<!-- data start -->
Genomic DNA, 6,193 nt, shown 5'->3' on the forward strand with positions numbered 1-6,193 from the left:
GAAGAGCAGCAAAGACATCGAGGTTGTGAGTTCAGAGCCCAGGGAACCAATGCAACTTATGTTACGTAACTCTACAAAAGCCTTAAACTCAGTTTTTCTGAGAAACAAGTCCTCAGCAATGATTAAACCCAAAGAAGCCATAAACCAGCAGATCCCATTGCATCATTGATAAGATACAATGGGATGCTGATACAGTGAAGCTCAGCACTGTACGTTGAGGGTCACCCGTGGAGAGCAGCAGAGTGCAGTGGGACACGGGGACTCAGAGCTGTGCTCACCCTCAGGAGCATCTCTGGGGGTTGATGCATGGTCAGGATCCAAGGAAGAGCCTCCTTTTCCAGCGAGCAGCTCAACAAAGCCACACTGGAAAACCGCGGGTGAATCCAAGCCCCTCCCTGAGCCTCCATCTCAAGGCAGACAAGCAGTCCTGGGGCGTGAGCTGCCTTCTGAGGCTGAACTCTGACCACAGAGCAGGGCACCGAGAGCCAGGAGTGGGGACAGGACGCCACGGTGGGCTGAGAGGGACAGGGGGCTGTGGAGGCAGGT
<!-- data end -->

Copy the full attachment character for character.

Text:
Genomic DNA, 6,193 nt, shown 5'->3' on the forward strand with positions numbered 1-6,193 from the left:
GAAGAGCAGCAAAGACATCGAGGTTGTGAGTTCAGAGCCCAGGGAACCAATGCAACTTATGTTACGTAACTCTACAAAAGCCTTAAACTCAGTTTTTCTGAGAAACAAGTCCTCAGCAATGATTAAACCCAAAGAAGCCATAAACCAGCAGATCCCATTGCATCATTGATAAGATACAATGGGATGCTGATACAGTGAAGCTCAGCACTGTACGTTGAGGGTCACCCGTGGAGAGCAGCAGAGTGCAGTGGGACACGGGGACTCAGAGCTGTGCTCACCCTCAGGAGCATCTCTGGGGGTTGATGCATGGTCAGGATCCAAGGAAGAGCCTCCTTTTCCAGCGAGCAGCTCAACAAAGCCACACTGGAAAACCGCGGGTGAATCCAAGCCCCTCCCTGAGCCTCCATCTCAAGGCAGACAAGCAGTCCTGGGGCGTGAGCTGCCTTCTGAGGCTGAACTCTGACCACAGAGCAGGGCACCGAGAGCCAGGAGTGGGGACAGGACGCCACGGTGGGCTGAGAGGGACAGGGGGCTGTGGAGGCAGGT